“She had no tears this morning. She had wept them all away last night, and now she felt that dry-eyed morning misery, which is worse than the first shock, because it has the future in it as well as the present...There is no despair so absolute as that which comes with the first moments of our first great sorrow, when we have not yet known what it is to have suffered and be healed, to have despaired and to have recovered hope.”
-George Eliot, Adam Bede

As a high school Chaplain, I regularly have the challenge and privilege of helping young people navigate their first experience of grief. They might have lost a grandparent or a beloved pet; someone they trusted with their deepest secrets might have proved treacherous; they might have experienced abject failure for the first time in their young lives. It is always earth-shattering for them, leaving them feeling abandoned, exposed and alone.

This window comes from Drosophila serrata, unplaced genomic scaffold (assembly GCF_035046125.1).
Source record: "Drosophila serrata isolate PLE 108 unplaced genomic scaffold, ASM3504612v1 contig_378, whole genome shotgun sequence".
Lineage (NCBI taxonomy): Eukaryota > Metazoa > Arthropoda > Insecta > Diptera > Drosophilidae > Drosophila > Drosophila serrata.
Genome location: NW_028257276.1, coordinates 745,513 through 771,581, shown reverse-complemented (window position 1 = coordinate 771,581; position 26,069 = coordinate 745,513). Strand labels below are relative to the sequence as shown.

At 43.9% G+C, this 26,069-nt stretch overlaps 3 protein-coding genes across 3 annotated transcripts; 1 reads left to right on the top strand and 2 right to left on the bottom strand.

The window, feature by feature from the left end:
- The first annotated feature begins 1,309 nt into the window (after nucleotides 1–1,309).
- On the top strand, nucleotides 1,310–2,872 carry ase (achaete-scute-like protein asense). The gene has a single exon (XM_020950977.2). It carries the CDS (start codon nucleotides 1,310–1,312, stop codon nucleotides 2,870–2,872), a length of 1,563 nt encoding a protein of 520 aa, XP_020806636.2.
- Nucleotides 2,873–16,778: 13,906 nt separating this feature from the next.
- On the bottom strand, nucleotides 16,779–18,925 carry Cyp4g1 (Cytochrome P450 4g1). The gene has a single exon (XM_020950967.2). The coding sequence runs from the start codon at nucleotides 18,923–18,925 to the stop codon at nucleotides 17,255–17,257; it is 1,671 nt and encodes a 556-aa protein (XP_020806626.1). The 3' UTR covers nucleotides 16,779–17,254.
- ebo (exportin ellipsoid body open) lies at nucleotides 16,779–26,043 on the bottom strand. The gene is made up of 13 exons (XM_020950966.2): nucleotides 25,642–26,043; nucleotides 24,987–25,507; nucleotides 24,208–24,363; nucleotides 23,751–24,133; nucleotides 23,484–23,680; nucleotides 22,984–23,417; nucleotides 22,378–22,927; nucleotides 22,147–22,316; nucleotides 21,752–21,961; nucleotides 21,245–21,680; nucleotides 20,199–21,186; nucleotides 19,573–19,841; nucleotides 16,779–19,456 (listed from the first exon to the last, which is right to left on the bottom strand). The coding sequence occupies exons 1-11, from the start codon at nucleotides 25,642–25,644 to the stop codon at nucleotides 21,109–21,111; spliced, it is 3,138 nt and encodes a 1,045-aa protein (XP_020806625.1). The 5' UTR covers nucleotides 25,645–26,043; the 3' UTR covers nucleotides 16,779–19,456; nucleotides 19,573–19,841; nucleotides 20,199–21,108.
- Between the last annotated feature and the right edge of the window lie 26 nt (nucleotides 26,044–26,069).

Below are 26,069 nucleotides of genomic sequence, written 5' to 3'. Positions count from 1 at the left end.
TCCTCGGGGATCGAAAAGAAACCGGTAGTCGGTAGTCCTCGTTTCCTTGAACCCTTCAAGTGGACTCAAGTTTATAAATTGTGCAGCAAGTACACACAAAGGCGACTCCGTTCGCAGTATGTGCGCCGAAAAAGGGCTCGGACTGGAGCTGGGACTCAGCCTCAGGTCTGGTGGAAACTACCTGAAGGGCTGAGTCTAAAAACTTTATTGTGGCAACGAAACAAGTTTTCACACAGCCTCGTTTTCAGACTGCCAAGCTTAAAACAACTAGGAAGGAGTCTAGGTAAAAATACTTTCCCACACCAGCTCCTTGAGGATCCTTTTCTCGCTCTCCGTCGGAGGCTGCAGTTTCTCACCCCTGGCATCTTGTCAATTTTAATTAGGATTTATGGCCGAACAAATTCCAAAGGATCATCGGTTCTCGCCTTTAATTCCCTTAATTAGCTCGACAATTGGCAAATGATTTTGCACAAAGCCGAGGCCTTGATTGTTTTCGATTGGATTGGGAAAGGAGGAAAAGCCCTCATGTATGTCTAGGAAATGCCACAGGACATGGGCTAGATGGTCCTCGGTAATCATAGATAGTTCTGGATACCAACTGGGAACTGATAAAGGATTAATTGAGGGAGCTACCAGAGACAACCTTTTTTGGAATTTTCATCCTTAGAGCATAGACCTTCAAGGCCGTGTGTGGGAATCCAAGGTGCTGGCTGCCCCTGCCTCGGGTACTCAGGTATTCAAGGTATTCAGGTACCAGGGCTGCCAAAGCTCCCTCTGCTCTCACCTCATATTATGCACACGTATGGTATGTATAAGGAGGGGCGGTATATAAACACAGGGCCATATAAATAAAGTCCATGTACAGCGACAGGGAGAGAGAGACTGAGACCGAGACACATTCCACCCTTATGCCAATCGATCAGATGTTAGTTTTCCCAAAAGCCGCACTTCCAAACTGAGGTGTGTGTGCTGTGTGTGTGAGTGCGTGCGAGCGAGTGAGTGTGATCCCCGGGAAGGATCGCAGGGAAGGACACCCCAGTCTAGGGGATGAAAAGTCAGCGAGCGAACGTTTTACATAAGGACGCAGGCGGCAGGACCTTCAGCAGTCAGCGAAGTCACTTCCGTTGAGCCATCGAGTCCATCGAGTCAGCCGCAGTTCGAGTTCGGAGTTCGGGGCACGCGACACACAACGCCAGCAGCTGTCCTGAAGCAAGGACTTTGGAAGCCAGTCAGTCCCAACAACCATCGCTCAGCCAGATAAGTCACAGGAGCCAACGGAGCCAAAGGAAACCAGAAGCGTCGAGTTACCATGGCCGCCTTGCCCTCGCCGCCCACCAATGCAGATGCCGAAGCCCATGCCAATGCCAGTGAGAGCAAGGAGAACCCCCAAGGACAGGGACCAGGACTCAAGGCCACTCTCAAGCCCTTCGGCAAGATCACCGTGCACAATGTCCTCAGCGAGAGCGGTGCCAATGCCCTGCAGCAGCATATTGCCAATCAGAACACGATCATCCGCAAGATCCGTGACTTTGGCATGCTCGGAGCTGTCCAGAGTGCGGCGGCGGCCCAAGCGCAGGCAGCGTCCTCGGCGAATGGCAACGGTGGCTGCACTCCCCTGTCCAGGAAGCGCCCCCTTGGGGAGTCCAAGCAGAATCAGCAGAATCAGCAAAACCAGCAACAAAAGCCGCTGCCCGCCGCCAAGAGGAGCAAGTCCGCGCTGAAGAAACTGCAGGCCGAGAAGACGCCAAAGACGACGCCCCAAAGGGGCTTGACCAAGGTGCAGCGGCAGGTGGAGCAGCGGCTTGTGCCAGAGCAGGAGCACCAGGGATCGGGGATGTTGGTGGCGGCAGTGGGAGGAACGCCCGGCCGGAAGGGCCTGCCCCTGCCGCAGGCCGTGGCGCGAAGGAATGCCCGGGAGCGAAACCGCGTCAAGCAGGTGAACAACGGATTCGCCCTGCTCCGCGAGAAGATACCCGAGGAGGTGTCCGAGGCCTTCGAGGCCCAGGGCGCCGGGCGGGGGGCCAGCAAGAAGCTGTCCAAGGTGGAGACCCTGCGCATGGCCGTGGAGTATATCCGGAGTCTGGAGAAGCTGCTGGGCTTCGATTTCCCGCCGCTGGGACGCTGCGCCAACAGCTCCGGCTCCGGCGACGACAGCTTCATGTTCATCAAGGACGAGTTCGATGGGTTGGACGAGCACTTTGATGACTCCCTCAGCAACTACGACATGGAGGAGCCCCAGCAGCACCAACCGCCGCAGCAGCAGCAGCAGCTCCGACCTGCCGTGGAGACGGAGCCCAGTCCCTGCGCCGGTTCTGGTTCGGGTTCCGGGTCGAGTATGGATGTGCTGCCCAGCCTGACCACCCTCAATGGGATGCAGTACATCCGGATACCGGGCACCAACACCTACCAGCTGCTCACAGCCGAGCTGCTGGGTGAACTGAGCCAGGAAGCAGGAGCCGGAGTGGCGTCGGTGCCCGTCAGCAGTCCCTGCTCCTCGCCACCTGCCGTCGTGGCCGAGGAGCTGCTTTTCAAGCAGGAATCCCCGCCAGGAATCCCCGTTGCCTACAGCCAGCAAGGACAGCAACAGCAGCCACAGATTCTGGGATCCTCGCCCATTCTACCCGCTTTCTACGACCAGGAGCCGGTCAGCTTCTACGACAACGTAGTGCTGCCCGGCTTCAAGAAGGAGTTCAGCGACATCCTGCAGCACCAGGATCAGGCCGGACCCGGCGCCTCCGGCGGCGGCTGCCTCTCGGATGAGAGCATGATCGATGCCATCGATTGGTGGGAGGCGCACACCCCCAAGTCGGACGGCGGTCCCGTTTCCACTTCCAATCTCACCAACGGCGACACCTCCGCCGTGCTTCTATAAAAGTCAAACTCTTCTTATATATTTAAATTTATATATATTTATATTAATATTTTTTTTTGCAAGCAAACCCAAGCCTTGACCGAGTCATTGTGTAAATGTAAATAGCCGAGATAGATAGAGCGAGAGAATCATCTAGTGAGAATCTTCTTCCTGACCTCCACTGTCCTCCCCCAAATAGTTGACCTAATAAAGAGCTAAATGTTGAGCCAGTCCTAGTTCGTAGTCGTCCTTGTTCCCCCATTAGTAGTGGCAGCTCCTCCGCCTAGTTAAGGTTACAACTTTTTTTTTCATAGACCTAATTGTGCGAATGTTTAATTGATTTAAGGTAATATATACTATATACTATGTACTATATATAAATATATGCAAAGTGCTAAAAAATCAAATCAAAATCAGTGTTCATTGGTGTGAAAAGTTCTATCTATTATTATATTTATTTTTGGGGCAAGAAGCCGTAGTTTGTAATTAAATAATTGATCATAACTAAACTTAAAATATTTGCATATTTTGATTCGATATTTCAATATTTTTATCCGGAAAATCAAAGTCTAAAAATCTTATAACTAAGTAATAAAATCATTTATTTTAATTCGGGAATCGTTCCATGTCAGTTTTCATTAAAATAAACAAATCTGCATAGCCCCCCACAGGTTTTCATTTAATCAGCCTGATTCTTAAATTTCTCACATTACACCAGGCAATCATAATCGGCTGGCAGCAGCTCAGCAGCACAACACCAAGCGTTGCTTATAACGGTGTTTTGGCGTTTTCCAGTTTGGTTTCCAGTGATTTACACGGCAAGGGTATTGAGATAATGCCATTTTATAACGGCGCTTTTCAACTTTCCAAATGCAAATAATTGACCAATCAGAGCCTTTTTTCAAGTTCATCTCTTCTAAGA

We are all chaplains now, walking beside students—particularly high school seniors who are experiencing the disorienting gut-punch of disrupted friendships, dashed expectations, and unpredictable futures. We are likely to be grieving and disoriented ourselves. But although we have never experienced this particular dislocation before, most of us have experienced dislocation; most of us have experienced disappointment and loss. From what may feel to us like a fairly negligible height under these circumstances, we can still reach down to hold others up. Unearth your own stories of suffering and being healed, of despairing and recovering hope. Remind yourself of them first, then share them with those who are experiencing their “first great sorrow.” May you both feel lighter and closer for it.  

-- The Rev. Barbara Talcott, St. Mark’s School

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